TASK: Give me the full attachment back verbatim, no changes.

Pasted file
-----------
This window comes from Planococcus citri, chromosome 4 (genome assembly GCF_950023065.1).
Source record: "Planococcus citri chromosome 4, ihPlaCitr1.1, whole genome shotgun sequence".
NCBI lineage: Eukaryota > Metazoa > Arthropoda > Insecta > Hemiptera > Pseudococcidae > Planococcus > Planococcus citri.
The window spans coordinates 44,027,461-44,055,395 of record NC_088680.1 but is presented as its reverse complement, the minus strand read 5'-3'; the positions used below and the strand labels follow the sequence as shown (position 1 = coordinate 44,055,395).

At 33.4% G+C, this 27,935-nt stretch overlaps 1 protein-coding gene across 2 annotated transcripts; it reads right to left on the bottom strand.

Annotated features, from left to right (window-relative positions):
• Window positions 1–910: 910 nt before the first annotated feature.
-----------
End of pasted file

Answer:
This window comes from Planococcus citri, chromosome 4 (genome assembly GCF_950023065.1).
Source record: "Planococcus citri chromosome 4, ihPlaCitr1.1, whole genome shotgun sequence".
NCBI lineage: Eukaryota > Metazoa > Arthropoda > Insecta > Hemiptera > Pseudococcidae > Planococcus > Planococcus citri.
The window spans coordinates 44,027,461-44,055,395 of record NC_088680.1 but is presented as its reverse complement, the minus strand read 5'-3'; the positions used below and the strand labels follow the sequence as shown (position 1 = coordinate 44,055,395).

At 33.4% G+C, this 27,935-nt stretch overlaps 1 protein-coding gene across 2 annotated transcripts; it reads right to left on the bottom strand.

Annotated features, from left to right (window-relative positions):
• Window positions 1–910: 910 nt before the first annotated feature.